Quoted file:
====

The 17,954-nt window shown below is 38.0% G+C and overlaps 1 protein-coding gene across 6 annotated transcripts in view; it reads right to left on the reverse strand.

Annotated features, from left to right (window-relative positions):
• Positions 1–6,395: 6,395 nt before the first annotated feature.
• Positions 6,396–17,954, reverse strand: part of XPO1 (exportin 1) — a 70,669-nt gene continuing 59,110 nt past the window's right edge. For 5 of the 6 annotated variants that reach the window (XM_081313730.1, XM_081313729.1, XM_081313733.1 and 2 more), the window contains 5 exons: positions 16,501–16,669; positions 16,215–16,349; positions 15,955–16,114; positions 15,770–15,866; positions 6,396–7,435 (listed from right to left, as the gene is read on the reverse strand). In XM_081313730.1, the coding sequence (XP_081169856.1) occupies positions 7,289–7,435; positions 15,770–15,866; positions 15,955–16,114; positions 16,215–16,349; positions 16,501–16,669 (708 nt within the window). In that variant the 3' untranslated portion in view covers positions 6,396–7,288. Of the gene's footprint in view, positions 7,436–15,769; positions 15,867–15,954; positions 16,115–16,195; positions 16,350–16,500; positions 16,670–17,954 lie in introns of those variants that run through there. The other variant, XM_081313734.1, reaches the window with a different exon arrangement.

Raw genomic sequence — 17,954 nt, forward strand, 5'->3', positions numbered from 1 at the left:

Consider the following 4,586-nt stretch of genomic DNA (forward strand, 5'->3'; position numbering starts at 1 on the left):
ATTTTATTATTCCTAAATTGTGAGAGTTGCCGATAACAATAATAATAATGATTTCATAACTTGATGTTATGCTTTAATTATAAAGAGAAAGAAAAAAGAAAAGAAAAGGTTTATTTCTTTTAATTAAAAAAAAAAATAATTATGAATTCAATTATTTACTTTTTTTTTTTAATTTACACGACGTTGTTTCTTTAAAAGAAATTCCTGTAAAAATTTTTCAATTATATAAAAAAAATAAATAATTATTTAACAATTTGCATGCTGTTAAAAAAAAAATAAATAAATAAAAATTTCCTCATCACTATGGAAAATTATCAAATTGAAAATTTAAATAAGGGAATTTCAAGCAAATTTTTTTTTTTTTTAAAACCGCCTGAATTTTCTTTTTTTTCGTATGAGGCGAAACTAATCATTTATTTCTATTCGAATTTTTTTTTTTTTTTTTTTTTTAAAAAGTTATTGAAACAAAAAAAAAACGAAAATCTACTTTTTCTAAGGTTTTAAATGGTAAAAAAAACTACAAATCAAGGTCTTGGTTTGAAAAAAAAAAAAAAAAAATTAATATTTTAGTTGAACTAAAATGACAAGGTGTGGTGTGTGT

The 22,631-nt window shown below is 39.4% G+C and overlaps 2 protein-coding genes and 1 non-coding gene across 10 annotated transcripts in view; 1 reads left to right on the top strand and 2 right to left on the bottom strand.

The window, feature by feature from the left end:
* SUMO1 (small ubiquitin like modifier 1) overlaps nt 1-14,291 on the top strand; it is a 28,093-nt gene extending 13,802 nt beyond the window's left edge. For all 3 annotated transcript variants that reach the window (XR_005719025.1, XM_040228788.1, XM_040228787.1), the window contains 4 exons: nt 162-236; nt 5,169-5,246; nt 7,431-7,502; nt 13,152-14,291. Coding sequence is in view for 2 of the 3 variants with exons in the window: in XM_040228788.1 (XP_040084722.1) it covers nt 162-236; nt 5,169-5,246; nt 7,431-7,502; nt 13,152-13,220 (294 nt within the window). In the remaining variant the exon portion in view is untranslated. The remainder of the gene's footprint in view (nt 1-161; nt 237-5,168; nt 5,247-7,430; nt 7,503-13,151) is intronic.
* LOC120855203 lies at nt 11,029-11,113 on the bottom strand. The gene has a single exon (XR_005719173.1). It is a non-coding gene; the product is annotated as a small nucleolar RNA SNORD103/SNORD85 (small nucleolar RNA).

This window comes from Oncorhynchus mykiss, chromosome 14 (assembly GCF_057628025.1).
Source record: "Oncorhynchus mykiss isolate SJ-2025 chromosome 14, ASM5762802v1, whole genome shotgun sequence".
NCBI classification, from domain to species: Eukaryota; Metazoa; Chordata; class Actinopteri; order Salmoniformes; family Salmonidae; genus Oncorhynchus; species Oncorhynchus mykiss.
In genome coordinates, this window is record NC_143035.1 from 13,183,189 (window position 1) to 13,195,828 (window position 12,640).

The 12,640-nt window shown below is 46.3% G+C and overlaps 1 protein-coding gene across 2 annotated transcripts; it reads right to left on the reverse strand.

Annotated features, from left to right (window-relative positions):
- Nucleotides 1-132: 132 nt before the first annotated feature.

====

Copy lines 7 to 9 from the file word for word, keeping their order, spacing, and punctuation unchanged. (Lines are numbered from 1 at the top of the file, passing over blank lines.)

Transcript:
ATTTTATTATTCCTAAATTGTGAGAGTTGCCGATAACAATAATAATAATGATTTCATAACTTGATGTTATGCTTTAATTATAAAGAGAAAGAAAAAAGAAAAGAAAAGGTTTATTTCTTTTAATTAAAAAAAAAAATAATTATGAATTCAATTATTTACTTTTTTTTTTTAATTTACACGACGTTGTTTCTTTAAAAGAAATTCCTGTAAAAATTTTTCAATTATATAAAAAAAATAAATAATTATTTAACAATTTGCATGCTGTTAAAAAAAAAATAAATAAATAAAAATTTCCTCATCACTATGGAAAATTATCAAATTGAAAATTTAAATAAGGGAATTTCAAGCAAATTTTTTTTTTTTTTAAAACCGCCTGAATTTTCTTTTTTTTCGTATGAGGCGAAACTAATCATTTATTTCTATTCGAATTTTTTTTTTTTTTTTTTTTTTAAAAAGTTATTGAAACAAAAAAAAAACGAAAATCTACTTTTTCTAAGGTTTTAAATGGTAAAAAAAACTACAAATCAAGGTCTTGGTTTGAAAAAAAAAAAAAAAAAATTAATATTTTAGTTGAACTAAAATGACAAGGTGTGGTGTGTGT

The 22,631-nt window shown below is 39.4% G+C and overlaps 2 protein-coding genes and 1 non-coding gene across 10 annotated transcripts in view; 1 reads left to right on the top strand and 2 right to left on the bottom strand.

The window, feature by feature from the left end: